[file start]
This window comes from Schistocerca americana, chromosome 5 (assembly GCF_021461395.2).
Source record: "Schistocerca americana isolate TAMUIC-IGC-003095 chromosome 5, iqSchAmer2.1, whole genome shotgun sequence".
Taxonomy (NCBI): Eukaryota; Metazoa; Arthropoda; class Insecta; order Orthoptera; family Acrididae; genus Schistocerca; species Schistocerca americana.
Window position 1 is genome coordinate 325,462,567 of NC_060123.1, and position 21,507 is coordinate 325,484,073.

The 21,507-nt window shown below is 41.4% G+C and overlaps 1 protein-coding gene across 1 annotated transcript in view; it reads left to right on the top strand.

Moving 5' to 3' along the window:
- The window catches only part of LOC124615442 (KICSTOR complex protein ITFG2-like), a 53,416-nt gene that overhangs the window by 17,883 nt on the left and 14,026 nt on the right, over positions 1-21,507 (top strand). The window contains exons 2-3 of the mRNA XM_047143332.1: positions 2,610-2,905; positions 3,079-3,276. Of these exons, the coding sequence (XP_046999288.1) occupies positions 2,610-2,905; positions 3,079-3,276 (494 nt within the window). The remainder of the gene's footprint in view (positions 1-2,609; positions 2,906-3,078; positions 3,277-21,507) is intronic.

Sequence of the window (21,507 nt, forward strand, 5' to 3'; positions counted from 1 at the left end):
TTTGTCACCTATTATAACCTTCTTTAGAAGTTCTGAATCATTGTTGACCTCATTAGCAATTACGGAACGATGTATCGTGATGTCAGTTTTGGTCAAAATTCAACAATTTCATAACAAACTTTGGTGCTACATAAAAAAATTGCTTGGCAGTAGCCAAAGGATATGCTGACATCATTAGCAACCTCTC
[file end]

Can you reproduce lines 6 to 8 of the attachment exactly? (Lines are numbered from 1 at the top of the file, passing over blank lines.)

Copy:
Moving 5' to 3' along the window:
- The window catches only part of LOC124615442 (KICSTOR complex protein ITFG2-like), a 53,416-nt gene that overhangs the window by 17,883 nt on the left and 14,026 nt on the right, over positions 1-21,507 (top strand). The window contains exons 2-3 of the mRNA XM_047143332.1: positions 2,610-2,905; positions 3,079-3,276. Of these exons, the coding sequence (XP_046999288.1) occupies positions 2,610-2,905; positions 3,079-3,276 (494 nt within the window). The remainder of the gene's footprint in view (positions 1-2,609; positions 2,906-3,078; positions 3,277-21,507) is intronic.

Sequence of the window (21,507 nt, forward strand, 5' to 3'; positions counted from 1 at the left end):